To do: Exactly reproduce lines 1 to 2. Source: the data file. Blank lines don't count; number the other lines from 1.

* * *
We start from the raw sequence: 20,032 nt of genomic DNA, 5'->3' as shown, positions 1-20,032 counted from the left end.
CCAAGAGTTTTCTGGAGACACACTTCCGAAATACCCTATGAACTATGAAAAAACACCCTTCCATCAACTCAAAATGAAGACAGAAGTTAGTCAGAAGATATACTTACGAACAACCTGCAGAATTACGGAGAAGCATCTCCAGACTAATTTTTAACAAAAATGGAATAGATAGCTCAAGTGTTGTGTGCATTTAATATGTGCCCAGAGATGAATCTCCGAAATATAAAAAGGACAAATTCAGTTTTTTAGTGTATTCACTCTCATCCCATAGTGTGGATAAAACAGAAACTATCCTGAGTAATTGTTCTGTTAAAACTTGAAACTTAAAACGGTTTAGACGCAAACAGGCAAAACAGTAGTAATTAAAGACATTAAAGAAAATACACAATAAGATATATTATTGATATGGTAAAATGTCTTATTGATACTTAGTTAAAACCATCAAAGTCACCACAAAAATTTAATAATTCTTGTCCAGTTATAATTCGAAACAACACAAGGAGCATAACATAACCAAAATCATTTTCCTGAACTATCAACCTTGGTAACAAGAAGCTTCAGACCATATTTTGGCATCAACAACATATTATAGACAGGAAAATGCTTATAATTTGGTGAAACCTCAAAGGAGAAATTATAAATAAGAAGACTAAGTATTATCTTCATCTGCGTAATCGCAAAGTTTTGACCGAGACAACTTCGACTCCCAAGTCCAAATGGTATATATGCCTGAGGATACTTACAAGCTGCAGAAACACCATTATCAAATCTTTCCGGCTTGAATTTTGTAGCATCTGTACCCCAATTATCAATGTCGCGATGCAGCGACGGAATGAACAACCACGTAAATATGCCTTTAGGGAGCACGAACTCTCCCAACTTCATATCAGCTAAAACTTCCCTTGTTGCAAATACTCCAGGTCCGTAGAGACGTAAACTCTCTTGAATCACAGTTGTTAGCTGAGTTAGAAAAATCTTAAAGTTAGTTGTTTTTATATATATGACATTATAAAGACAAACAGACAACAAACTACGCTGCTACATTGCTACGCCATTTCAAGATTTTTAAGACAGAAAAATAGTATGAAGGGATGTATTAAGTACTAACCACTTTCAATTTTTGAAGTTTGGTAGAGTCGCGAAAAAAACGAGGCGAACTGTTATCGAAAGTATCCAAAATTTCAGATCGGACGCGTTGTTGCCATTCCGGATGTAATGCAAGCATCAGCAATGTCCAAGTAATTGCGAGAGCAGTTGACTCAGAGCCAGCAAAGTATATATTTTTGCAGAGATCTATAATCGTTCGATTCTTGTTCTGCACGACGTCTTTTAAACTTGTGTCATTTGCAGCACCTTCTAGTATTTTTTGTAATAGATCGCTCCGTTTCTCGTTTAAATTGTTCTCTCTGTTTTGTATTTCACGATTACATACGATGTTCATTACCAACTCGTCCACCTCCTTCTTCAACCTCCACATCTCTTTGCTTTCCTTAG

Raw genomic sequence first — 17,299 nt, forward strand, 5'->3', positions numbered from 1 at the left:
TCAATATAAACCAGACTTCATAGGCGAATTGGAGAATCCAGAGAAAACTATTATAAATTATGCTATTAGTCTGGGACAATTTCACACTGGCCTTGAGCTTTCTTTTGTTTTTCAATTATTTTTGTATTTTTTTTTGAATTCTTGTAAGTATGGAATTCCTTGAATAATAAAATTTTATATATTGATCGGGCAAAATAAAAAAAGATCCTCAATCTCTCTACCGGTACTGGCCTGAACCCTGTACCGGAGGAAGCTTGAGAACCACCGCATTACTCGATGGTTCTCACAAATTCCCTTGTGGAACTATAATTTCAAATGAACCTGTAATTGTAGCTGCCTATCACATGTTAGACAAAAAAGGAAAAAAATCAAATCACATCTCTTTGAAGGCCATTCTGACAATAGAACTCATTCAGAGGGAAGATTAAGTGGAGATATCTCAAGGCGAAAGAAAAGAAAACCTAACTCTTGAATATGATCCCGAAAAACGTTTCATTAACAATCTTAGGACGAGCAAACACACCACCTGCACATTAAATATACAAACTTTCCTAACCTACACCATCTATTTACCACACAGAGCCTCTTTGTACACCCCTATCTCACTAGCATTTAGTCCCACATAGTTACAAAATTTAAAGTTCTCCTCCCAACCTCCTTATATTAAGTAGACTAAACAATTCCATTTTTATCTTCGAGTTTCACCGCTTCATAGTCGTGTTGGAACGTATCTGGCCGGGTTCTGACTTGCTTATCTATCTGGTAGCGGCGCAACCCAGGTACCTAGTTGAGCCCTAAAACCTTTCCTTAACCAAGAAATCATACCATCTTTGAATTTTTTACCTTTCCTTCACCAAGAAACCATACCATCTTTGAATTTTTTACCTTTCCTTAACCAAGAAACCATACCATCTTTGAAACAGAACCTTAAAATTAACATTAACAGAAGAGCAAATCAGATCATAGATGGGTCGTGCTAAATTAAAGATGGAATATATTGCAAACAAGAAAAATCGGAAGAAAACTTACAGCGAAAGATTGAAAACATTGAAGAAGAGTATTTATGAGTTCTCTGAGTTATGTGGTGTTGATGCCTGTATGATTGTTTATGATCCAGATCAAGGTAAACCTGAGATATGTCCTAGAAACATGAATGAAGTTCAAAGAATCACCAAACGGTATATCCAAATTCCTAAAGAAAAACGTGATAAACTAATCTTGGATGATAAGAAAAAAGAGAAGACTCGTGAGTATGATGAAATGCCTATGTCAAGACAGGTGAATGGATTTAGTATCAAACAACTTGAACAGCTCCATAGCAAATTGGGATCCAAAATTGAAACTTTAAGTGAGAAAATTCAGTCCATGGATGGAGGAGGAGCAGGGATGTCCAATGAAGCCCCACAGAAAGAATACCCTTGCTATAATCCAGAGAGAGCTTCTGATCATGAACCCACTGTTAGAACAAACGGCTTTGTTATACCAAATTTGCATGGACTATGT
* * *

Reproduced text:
We start from the raw sequence: 20,032 nt of genomic DNA, 5'->3' as shown, positions 1-20,032 counted from the left end.
CCAAGAGTTTTCTGGAGACACACTTCCGAAATACCCTATGAACTATGAAAAAACACCCTTCCATCAACTCAAAATGAAGACAGAAGTTAGTCAGAAGATATACTTACGAACAACCTGCAGAATTACGGAGAAGCATCTCCAGACTAATTTTTAACAAAAATGGAATAGATAGCTCAAGTGTTGTGTGCATTTAATATGTGCCCAGAGATGAATCTCCGAAATATAAAAAGGACAAATTCAGTTTTTTAGTGTATTCACTCTCATCCCATAGTGTGGATAAAACAGAAACTATCCTGAGTAATTGTTCTGTTAAAACTTGAAACTTAAAACGGTTTAGACGCAAACAGGCAAAACAGTAGTAATTAAAGACATTAAAGAAAATACACAATAAGATATATTATTGATATGGTAAAATGTCTTATTGATACTTAGTTAAAACCATCAAAGTCACCACAAAAATTTAATAATTCTTGTCCAGTTATAATTCGAAACAACACAAGGAGCATAACATAACCAAAATCATTTTCCTGAACTATCAACCTTGGTAACAAGAAGCTTCAGACCATATTTTGGCATCAACAACATATTATAGACAGGAAAATGCTTATAATTTGGTGAAACCTCAAAGGAGAAATTATAAATAAGAAGACTAAGTATTATCTTCATCTGCGTAATCGCAAAGTTTTGACCGAGACAACTTCGACTCCCAAGTCCAAATGGTATATATGCCTGAGGATACTTACAAGCTGCAGAAACACCATTATCAAATCTTTCCGGCTTGAATTTTGTAGCATCTGTACCCCAATTATCAATGTCGCGATGCAGCGACGGAATGAACAACCACGTAAATATGCCTTTAGGGAGCACGAACTCTCCCAACTTCATATCAGCTAAAACTTCCCTTGTTGCAAATACTCCAGGTCCGTAGAGACGTAAACTCTCTTGAATCACAGTTGTTAGCTGAGTTAGAAAAATCTTAAAGTTAGTTGTTTTTATATATATGACATTATAAAGACAAACAGACAACAAACTACGCTGCTACATTGCTACGCCATTTCAAGATTTTTAAGACAGAAAAATAGTATGAAGGGATGTATTAAGTACTAACCACTTTCAATTTTTGAAGTTTGGTAGAGTCGCGAAAAAAACGAGGCGAACTGTTATCGAAAGTATCCAAAATTTCAGATCGGACGCGTTGTTGCCATTCCGGATGTAATGCAAGCATCAGCAATGTCCAAGTAATTGCGAGAGCAGTTGACTCAGAGCCAGCAAAGTATATATTTTTGCAGAGATCTATAATCGTTCGATTCTTGTTCTGCACGACGTCTTTTAAACTTGTGTCATTTGCAGCACCTTCTAGTATTTTTTGTAATAGATCGCTCCGTTTCTCGTTTAAATTGTTCTCTCTGTTTTGTATTTCACGATTACATACGATGTTCATTACCAACTCGTCCACCTCCTTCTTCAACCTCCACATCTCTTTGCTTTCCTTAG